Dear Abby: Children aren’t told that great-grandpa passed away
Dear Abby: My daughter-in-law, “Brooke,” lost her grandfather five weeks ago. She has chosen not to tell her 4- and 10-year-old kids about it. She has ordered my husband, me and our son not to mention it. The kids see her grandmother at least once a week, and SHE is not supposed to tell them either.
I didn’t know the kids hadn’t been told and I started to say something at a family dinner. The 10-year-old heard me, and I got shushed. I’m mad at the whole situation. Brooke refuses to tell them “until she’s ready,” and I couldn’t disagree more. I understand her grief. I have lost grandparents and parents. The services won’t be for several weeks. I understand she can’t deal with the loss yet, but denying her kids the truth only delays her grieving process and also doesn’t allow them their time to grieve and process.
Now Brooke is mad and screaming and crying about it. I’m trying to back off, but I’m angry that her needs are being put first and at being told I made a horrible mistake by offering the love and caring I thought they needed. How can I repair the perceived mistake I have made?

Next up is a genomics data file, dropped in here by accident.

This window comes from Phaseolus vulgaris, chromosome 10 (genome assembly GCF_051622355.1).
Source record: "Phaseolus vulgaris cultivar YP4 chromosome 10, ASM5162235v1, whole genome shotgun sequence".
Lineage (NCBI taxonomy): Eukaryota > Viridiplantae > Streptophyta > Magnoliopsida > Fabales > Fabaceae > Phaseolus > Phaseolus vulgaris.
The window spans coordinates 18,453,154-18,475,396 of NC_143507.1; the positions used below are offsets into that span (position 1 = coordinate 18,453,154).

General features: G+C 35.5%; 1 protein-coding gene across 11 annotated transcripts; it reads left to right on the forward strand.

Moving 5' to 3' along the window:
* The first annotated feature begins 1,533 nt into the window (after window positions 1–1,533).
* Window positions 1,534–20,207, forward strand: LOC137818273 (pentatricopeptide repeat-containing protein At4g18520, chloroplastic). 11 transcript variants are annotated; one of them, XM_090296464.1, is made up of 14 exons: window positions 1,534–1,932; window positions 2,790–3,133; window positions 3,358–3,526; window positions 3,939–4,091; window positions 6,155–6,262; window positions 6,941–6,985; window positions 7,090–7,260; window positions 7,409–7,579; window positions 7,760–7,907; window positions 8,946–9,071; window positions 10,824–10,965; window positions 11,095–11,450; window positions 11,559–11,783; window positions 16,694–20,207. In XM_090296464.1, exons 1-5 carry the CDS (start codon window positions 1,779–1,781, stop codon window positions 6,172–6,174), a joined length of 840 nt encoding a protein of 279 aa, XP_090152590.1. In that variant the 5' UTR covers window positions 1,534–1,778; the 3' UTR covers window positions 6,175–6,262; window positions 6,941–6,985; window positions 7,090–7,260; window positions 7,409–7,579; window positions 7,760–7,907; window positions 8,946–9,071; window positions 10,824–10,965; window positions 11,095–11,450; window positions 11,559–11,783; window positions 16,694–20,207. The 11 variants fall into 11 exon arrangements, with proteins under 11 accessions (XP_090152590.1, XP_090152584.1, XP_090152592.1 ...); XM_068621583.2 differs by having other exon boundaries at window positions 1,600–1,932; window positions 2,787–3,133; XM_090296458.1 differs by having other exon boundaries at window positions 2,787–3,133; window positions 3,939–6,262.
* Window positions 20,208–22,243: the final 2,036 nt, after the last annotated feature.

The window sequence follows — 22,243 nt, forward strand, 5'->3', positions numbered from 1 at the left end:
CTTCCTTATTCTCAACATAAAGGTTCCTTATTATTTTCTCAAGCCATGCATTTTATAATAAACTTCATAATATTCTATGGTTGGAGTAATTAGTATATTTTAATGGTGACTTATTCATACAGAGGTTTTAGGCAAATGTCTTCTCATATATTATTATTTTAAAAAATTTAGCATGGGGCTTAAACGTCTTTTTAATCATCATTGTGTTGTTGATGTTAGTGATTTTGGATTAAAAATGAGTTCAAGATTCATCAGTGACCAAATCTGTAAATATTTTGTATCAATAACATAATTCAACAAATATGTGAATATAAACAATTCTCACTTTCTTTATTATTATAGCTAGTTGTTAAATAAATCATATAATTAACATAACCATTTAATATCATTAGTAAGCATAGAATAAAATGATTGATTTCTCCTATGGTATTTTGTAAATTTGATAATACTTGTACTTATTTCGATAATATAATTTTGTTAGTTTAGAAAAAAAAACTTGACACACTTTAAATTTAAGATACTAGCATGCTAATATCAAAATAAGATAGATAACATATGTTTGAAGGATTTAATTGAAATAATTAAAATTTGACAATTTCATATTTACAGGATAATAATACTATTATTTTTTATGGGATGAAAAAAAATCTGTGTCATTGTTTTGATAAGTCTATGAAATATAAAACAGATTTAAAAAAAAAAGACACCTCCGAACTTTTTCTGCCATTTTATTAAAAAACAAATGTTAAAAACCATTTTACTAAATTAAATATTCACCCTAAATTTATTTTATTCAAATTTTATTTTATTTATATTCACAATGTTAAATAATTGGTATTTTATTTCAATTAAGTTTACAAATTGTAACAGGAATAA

— Vexed in Vermont
Dear Vexed: If you were unaware that your DIL was trying to shield her kids from the reality of their great-grandfather’s death when you spoke out, you did nothing wrong. However, you should have offered an apology to her privately. Back off and lie low until the funeral. Your DIL is not herself right now. She needs time to cool off and regain some perspective. It would be interesting to know how your son feels about the way she’s handling this. With luck, he can smooth things over.
Dear Abby: When my husband leaves town for a work trip or a vacation, or if I’m out of town for any period of time, we are suddenly in love again! We miss each other like crazy and send loving texts and exchange mushy phone calls like we’re still newlyweds.
When he’s home and we’re living life with jobs, kids, bills and responsibilities, we are disconnected and distant. We interact more as partners and friends than romantic lovers. We’ve been married for 21 years, and it’s always been this way. Does absence truly make the heart grow fonder, or can we stand each other only when we’re not together?
— Perplexed in Texas
Dear Perplexed: Absence doesn’t always make the heart grow fonder, nor does it necessarily drive a wedge between a couple whose marriage has a strong foundation. That when you are apart you and your husband feel the need for the romantic connection that brought you together tells me your marriage is strong in spite of the responsibilities of your daily lives. Have you considered treating yourselves to an occasional date night, just the two of you, away from the distractions of the children? If you haven’t, I’ll bet you would both enjoy it.
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